- Temp workers
- Gig employees
- Outsourced employees
- Indirect labor
While there are a number of designations for contingent workers, the IRS largely lumps everyone in the same category. So even if a freelancer traditionally works fewer hours than an independent contractor (on average), the basics remain the same. How you choose to label your contingent workers will likely depend on the nature of the project, the employees you’re planning to hire, and the timeline.
What to Consider Before Hiring Contingent Workers
Compliance & Risk Mitigation to Employment Laws
There are certain companies who will take advantage of contingent workers, which has led to a national debate about how to restructure employment laws. Certain states, like California, have already made changes to regulations. If you want to stay in compliance, you’ll need to know how to stay within the letter (and, ideally, spirit) of the law.
Flexibility for Workers
Contingent workers are ready to get straight to work, but that doesn’t mean there won’t be any unexpected events along the way. Whether it’s an economic change or family tragedy, you’ll want to build in some flexibility to the project. If you’re wholly dependent on one contingent worker, it can be just as debilitating to lose them as it would be a full-time employee.
Few Restrictions on Contingent Workers
While contingent workers can be highly skilled professionals (e.g., software engineers, etc.), they don’t have to be. You can hire people for simple tasks like data entry all the way up to your most complex endeavors. Plus, you can have them work either on-site or off, depending on the needs of the project.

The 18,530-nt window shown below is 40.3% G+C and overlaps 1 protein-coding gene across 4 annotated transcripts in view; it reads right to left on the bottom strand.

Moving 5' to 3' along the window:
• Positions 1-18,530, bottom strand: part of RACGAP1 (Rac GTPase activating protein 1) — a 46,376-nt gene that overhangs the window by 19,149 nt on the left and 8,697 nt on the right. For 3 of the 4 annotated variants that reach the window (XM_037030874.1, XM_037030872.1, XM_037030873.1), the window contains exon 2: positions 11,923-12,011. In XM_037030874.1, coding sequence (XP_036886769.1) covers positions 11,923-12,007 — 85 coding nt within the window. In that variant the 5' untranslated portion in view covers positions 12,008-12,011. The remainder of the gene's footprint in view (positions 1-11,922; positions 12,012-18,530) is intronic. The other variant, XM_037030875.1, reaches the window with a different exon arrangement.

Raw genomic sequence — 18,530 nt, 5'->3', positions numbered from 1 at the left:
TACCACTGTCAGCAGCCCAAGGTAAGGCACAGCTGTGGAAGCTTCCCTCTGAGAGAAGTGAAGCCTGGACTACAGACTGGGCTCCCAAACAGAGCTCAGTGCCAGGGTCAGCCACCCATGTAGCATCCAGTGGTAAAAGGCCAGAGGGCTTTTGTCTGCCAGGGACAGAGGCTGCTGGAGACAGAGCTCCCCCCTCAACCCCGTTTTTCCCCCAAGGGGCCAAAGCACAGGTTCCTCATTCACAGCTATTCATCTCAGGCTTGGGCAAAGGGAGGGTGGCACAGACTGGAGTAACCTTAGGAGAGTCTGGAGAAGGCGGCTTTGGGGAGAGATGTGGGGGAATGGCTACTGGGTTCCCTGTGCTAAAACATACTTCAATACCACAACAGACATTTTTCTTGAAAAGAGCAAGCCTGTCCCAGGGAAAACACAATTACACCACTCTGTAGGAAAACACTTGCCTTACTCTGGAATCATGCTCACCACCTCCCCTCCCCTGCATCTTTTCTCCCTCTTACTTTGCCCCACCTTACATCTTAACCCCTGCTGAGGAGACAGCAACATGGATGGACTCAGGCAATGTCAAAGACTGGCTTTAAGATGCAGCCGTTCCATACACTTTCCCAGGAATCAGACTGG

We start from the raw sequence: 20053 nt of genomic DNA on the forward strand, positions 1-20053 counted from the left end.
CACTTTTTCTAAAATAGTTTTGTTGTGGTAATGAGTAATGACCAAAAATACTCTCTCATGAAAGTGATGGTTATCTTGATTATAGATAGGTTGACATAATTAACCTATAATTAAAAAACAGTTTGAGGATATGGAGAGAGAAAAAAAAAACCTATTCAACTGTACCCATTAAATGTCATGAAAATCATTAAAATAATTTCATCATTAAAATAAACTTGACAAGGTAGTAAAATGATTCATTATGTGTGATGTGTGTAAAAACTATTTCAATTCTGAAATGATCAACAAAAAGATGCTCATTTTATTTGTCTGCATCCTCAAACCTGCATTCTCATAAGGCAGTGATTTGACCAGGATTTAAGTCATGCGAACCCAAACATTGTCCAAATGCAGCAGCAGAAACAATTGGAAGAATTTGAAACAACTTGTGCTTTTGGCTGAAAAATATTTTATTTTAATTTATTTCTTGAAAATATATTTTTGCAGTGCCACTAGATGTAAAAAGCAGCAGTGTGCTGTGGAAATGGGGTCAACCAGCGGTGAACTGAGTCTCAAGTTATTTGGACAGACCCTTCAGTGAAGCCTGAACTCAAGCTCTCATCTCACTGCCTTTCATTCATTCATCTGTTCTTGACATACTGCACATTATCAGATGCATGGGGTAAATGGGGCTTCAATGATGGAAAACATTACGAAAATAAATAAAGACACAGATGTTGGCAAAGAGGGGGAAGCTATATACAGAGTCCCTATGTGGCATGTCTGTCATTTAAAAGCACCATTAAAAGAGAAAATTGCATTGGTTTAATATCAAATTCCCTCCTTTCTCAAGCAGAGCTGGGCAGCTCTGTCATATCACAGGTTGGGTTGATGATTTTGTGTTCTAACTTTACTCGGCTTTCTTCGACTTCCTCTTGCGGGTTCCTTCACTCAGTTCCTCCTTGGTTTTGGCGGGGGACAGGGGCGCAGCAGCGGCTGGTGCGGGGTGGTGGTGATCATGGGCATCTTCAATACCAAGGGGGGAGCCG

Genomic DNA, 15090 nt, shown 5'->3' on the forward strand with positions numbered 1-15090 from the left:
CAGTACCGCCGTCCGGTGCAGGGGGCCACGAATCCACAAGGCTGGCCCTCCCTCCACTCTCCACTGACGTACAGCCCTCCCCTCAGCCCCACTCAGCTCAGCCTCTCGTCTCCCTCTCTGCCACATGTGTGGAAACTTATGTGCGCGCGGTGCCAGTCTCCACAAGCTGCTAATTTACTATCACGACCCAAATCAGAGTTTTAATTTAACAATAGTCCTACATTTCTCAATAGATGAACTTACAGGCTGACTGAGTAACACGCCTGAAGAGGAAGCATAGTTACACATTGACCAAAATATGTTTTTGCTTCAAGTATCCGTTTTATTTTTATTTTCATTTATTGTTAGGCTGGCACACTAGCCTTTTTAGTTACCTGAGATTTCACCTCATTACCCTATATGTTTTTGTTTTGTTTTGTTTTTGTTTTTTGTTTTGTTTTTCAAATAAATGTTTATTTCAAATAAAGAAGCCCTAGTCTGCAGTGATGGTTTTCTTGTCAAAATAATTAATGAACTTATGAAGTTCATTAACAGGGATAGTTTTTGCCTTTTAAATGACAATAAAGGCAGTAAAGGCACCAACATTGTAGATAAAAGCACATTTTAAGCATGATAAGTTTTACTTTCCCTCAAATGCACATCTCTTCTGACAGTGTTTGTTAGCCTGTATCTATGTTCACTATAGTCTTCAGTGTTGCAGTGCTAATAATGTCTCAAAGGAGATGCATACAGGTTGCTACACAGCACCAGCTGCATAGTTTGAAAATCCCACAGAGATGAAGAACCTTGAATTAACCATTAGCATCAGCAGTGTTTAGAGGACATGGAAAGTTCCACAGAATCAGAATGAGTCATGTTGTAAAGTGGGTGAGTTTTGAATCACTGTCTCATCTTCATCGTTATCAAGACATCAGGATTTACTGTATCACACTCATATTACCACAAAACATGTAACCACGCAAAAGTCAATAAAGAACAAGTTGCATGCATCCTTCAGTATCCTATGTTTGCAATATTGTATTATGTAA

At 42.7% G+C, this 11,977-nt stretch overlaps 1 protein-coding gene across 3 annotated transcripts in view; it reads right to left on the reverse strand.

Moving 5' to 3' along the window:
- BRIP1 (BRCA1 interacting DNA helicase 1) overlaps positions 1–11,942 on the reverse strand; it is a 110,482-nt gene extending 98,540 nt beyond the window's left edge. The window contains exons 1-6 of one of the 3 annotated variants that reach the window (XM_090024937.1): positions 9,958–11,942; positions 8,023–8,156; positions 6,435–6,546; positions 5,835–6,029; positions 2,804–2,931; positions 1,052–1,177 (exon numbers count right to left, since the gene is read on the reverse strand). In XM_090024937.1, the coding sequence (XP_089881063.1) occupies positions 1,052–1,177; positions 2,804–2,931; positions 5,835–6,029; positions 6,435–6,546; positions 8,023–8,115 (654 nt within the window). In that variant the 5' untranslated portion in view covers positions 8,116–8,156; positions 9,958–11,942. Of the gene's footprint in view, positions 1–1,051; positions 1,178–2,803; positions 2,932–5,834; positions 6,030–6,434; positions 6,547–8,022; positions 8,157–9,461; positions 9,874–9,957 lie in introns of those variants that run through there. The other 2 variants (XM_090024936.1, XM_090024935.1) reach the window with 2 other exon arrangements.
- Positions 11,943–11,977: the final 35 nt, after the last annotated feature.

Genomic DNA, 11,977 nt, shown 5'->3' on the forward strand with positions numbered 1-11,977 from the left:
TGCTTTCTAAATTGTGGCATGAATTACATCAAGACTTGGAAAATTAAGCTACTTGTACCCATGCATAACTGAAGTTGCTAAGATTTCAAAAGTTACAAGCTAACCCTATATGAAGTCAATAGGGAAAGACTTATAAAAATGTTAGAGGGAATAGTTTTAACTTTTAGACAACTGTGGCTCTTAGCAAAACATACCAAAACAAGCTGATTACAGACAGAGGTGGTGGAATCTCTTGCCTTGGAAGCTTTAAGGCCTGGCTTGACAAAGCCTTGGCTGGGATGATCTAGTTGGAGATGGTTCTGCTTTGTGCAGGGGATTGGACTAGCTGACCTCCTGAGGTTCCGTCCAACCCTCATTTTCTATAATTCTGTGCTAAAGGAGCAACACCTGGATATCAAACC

Avoids the Need for Layoffs
It’s unfortunately easy for companies to overestimate the workforce they need, particularly if they’re in a sustained period of growth. Only when it’s in the rearview mirror do hiring managers realize that they overstepped in terms of full-time staff. When you hire contingent workers, your workforce is much more flexible allowing your headcount to change according to the ebbs and flows of your business.
Contingent workers are there to do their jobs, and they’re used to working under the radar. Ideally, you hire them, they finish the work, and then companies can reassess the next best steps. Of course, this doesn’t mean that you’re entirely hands-off.
You need to know who’s working on different projects, where they are, what their role is, and how many hours they’re putting in. This standardization is critical to getting the job done — whether you’re managing on your own or employing a Managed Service Provider.
Managing Contingent Workers with Monument
If you’re wondering how to fit contingent workers in with the rest of your workforce, sometimes it helps to talk to a specialist. Monument Consulting helps companies navigate the tricky landscape, so no one finds themselves in hot water down the line. We’re here to not only answer questions but ultimately take some of the burden off your shoulders. Contact us today to see how we can help you get more done.